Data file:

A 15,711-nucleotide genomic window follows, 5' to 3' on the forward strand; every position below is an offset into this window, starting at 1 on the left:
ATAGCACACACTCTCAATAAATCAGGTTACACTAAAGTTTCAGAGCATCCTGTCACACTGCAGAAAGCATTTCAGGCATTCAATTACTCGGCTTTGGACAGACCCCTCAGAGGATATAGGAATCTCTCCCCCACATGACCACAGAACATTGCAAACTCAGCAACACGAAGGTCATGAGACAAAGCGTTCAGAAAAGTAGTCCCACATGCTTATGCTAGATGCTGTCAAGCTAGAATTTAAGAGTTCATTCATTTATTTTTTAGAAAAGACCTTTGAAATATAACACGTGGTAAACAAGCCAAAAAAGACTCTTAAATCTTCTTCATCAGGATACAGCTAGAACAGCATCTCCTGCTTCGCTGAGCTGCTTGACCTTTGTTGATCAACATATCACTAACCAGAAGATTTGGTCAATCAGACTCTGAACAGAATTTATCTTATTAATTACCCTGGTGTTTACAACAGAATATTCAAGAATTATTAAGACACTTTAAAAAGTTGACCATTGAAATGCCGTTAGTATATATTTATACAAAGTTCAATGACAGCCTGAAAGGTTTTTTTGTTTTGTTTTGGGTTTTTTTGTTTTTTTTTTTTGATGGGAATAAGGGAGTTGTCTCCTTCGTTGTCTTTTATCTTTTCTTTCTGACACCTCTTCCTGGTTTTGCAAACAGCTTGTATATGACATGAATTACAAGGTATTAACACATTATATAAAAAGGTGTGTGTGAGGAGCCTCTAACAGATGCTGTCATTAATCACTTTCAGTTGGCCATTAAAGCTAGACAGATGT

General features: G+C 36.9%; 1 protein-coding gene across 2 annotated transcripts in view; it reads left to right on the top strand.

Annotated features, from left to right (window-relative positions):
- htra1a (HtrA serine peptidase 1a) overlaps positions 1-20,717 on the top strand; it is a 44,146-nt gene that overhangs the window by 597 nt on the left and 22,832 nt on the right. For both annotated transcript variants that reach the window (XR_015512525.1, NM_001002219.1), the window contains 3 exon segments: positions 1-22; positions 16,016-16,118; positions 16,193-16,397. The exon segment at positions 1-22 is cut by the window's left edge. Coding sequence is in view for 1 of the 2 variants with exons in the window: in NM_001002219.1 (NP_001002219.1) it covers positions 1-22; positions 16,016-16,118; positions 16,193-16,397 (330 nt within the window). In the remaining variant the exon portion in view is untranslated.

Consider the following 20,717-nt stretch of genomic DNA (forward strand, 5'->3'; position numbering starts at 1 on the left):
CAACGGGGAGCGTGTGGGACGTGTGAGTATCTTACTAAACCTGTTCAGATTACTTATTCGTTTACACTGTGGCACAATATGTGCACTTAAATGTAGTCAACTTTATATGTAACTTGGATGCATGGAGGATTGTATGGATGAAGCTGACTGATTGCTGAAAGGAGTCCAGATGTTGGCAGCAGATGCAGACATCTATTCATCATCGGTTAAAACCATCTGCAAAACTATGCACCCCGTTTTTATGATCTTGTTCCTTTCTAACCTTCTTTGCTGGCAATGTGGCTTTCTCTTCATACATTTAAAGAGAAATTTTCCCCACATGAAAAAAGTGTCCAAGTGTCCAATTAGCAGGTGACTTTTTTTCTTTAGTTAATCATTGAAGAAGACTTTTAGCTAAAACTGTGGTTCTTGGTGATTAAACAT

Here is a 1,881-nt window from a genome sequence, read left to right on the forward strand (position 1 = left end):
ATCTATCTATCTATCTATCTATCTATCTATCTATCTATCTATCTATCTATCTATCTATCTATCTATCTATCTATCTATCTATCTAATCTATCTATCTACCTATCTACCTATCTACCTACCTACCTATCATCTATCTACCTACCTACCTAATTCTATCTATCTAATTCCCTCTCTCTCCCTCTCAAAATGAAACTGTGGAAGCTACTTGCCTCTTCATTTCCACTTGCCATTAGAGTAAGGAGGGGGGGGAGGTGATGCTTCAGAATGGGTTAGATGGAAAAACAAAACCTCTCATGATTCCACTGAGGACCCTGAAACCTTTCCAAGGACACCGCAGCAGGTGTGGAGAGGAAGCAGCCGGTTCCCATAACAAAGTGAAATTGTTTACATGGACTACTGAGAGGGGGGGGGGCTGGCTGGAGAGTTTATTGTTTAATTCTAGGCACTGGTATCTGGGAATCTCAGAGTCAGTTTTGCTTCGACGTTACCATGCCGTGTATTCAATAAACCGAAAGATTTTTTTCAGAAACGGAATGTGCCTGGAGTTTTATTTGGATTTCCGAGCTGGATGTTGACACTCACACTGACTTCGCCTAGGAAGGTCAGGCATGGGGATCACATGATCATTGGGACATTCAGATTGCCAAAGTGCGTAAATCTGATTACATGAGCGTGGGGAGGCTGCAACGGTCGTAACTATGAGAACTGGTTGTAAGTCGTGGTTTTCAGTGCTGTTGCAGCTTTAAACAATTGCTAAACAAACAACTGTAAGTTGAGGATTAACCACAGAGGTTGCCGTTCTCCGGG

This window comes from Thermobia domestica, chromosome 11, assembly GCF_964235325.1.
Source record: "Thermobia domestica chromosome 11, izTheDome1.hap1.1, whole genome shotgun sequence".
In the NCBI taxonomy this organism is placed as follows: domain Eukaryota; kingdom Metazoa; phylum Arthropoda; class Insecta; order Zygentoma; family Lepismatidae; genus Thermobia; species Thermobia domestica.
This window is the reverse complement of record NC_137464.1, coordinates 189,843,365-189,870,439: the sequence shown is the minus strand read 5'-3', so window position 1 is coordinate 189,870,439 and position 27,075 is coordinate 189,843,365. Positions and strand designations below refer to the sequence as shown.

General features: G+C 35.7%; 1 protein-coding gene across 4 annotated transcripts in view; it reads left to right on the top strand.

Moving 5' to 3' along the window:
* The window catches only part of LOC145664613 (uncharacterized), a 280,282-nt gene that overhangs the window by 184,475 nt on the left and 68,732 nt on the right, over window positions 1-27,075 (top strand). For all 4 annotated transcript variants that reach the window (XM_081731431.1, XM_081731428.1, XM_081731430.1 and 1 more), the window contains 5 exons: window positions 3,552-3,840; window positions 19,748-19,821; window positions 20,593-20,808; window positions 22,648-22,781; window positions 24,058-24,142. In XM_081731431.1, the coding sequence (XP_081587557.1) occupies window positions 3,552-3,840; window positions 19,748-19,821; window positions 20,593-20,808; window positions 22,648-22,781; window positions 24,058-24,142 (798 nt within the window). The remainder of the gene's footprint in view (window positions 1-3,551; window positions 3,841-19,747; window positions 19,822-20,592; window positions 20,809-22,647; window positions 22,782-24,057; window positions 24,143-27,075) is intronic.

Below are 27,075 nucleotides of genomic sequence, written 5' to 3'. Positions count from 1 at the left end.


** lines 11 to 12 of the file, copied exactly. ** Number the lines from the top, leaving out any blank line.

Source record: "Thermobia domestica chromosome 11, izTheDome1.hap1.1, whole genome shotgun sequence".
In the NCBI taxonomy this organism is placed as follows: domain Eukaryota; kingdom Metazoa; phylum Arthropoda; class Insecta; order Zygentoma; family Lepismatidae; genus Thermobia; species Thermobia domestica.